Quote:
Originally Posted by eliza
I don't dispute anything you just said, I just don't think Snape was doing a very good job of saving Harry. I think Hermione had a lot to do with Harry being saved rather than Harry's fall being delayed by Snape's counter-curse. I don't think Snape condoned Quirrell-mort's actions, I just don't think his actios against it was very effective. Each to their own.
Yes, but Snape is the only adult there who seemed to be trying to save Harry. If he had done nothing maybe it would be more significant, but he did try.

And going back to your question of "where are the teachers?" in thinking of SWM - in Harry's case during the Quidditch match and many other times, Snape was there and he tried.


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Last edited by silver ink pot; October 9th, 2009 at 7:45 pm.
  #106  
Old October 9th, 2009, 7:50 pm
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Re: Severus Snape: Character Analysis v.13

By contrast (just letting my thoughts ramble) it is interesting to me that Snape never mentioned James until 3rd year and that his words nearly echoed Lily's in his memory. Snape too had clear bias, but we don't assume that his pov was the only one about James.

The interesting thing is- we don't have much - if anything- about Snape's school days from more than one perspective. This is necessary for the plot to keep his motives secret but also succeeds in building up a strong bias against the character.

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Originally Posted by eliza101 View Post
Well if we are going to be precise it was 2 against one in SWM. The others were onlookers, when Lily comes over it evens it up to 2 against 2 as she came over to defend Snape. James was a nastly prat in SWM, I am not disputing it, but he did not cause physical harm to Snape, Snape did cut him quite badly. Snape was right to defend himself, of course he was..
I disagree with the "2 against 1" simply because Lupin and Pettigrew didn't use their wands. Lupin himself admits he should have done something. Bystanders are still culpable if they do nothing to help and especially if they stand there cheering-as Pettigrew did. By their audience alone they provided support to what James and Sirius were doing. Many on this board condemn Snape for "standing by" with the Dark Lord whether or not he picked up a wand and every cursed a muggle or not. He worked in the DE's service and is culpable for this.

And although Lily was "helping" Snape, she did not pay much attention to him in the process. She spent more time focused on and indeed flirting with James. "Sev" was being physically (i.e. sexually) humiliated (a treatment which may or may not be on par with a small cut on the cheek) and hanging in the air while these two flirted back and forth. So even that Lily was present here and standing up against Potter- I don't see her as on "Snape's side." In retrospect, she was clearly reaching the end of their friendship at this point and IMO, Snape was well aware of this fact. This is what IMO triggered Snape's reaction to such a degree. Lily's reaction to "Mudblood" - by insulting his underpants and calling out his poverty- in turn revealed that she herself (understandably so) was tired of dealing with Snape and divorced herself from him by furthering that humiliation.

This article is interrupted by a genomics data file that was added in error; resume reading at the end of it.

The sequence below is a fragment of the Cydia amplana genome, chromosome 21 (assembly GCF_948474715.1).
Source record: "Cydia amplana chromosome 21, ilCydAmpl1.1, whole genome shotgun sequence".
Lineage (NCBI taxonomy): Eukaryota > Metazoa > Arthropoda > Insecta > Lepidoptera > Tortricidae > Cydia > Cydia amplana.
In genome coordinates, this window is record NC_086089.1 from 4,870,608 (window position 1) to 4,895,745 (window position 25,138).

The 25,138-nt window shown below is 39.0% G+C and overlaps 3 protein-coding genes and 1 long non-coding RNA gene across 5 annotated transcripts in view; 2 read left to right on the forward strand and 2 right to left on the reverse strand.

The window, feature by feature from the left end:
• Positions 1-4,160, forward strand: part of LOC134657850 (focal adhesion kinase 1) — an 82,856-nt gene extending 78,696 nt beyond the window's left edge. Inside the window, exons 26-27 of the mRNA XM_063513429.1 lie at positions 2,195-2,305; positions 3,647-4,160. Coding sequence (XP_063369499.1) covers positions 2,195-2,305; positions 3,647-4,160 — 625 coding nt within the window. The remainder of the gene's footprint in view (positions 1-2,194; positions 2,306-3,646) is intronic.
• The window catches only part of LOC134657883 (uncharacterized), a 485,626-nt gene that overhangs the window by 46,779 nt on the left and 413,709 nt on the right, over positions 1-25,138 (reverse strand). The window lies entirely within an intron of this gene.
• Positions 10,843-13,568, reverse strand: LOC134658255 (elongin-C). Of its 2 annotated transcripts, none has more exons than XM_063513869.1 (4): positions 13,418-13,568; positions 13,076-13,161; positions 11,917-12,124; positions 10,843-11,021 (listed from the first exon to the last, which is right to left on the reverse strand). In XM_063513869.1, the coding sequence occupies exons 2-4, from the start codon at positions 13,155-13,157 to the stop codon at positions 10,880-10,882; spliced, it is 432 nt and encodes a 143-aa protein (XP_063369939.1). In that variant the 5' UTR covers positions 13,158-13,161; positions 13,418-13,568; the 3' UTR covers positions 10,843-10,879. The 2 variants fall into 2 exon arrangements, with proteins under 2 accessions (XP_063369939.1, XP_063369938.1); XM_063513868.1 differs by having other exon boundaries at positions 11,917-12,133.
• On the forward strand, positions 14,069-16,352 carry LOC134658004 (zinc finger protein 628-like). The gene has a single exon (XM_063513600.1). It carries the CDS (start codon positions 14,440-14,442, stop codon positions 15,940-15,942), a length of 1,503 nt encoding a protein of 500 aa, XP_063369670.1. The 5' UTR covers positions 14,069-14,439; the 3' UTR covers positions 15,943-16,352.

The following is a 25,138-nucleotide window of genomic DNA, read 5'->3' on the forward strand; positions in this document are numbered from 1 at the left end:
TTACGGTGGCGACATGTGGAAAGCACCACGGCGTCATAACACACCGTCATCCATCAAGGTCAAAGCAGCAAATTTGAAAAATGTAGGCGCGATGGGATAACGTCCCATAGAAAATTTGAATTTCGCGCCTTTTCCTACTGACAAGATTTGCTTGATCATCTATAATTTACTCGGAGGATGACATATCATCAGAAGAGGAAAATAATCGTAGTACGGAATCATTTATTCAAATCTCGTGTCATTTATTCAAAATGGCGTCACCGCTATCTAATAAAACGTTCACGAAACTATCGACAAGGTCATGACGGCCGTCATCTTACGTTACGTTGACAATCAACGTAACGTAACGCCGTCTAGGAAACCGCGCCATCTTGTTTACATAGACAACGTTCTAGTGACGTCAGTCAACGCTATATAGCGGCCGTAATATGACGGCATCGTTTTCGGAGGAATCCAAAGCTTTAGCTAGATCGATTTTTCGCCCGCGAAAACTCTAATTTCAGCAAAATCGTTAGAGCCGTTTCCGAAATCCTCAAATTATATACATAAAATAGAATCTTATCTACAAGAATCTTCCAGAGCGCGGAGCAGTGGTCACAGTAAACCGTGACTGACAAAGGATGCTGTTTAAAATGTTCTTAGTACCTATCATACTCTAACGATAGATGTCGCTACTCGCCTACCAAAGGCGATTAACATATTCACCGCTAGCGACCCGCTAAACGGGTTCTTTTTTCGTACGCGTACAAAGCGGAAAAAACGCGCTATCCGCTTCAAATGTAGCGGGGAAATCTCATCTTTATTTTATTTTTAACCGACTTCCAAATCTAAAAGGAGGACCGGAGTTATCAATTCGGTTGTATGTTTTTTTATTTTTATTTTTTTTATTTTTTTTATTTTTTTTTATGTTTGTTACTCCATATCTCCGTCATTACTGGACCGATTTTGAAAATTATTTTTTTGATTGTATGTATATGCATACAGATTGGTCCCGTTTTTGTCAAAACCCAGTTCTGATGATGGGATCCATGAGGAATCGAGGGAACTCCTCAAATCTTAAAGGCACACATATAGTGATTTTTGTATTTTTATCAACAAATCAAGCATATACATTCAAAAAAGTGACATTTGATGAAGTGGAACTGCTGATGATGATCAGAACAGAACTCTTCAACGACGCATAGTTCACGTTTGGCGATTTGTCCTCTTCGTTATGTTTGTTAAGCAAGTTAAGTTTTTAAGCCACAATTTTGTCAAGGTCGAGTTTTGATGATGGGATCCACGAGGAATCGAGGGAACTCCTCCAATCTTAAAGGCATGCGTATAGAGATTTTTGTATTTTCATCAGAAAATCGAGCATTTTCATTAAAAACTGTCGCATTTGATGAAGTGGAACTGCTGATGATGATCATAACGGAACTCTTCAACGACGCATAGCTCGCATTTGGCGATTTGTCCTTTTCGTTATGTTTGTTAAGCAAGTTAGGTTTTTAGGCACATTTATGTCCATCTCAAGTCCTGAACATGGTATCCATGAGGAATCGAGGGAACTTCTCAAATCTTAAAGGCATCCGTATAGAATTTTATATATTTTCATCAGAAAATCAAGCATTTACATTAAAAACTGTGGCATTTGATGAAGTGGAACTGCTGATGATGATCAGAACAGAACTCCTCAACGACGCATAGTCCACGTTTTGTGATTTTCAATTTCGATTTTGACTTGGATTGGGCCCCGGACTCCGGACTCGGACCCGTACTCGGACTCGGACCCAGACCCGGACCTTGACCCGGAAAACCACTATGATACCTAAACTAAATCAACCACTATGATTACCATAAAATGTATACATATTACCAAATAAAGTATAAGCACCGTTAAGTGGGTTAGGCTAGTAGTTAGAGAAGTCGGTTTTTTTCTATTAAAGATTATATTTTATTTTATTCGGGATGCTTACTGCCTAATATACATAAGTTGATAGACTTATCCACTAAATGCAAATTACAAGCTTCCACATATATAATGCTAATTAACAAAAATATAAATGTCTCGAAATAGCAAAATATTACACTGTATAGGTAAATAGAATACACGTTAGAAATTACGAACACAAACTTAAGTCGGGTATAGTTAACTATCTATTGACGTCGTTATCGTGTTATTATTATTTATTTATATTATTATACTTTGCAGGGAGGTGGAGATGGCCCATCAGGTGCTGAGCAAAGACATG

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Last edited by Bscorp; October 9th, 2009 at 8:08 pm.
  #107  
Old October 9th, 2009, 8:02 pm
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Re: Severus Snape: Character Analysis v.13

Bscorp: If Snape is culpable in being a bystander, then everyone is culpable. Lupin and Peter were in much less danger in SWM, yet they didn't stand up for anyone either. JKR is very clear about that, and the fact that Lupin knew he was culpable years later.

Personally, I think Snape hates watching Charity die. If someone can show me canon that he enjoyed it, please give me the text because I don't see it. I believe she is one of the people he wanted to save but couldn't because of the bigger picture of being a spy for the sake of Harry.


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  #108  
Old October 9th, 2009, 8:34 pm
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Re: Severus Snape: Character Analysis v.13

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Originally Posted by Bscorp View Post
The interesting thing is- we don't have much - if anything- about Snape's school days from more than one perspective. This is necessary for the plot to keep his motives secret but also succeeds in building up a strong bias against the character.
I felt that we heard things about Snape's school days from several perspectives. We had the Memories (at Snape's start and end point edits), Sirius, Lupin, and Dumbledore. To me, they all added up to the final picture.

Quote:
And although Lily was "helping" Snape, she did not pay much attention to him in the process. She spent more time focused on and indeed flirting with James. "Sev" was being physically (i.e. sexually) humiliated (a treatment which may or may not be on par with a small cut on the cheek) and hanging in the air while these two flirted back and forth.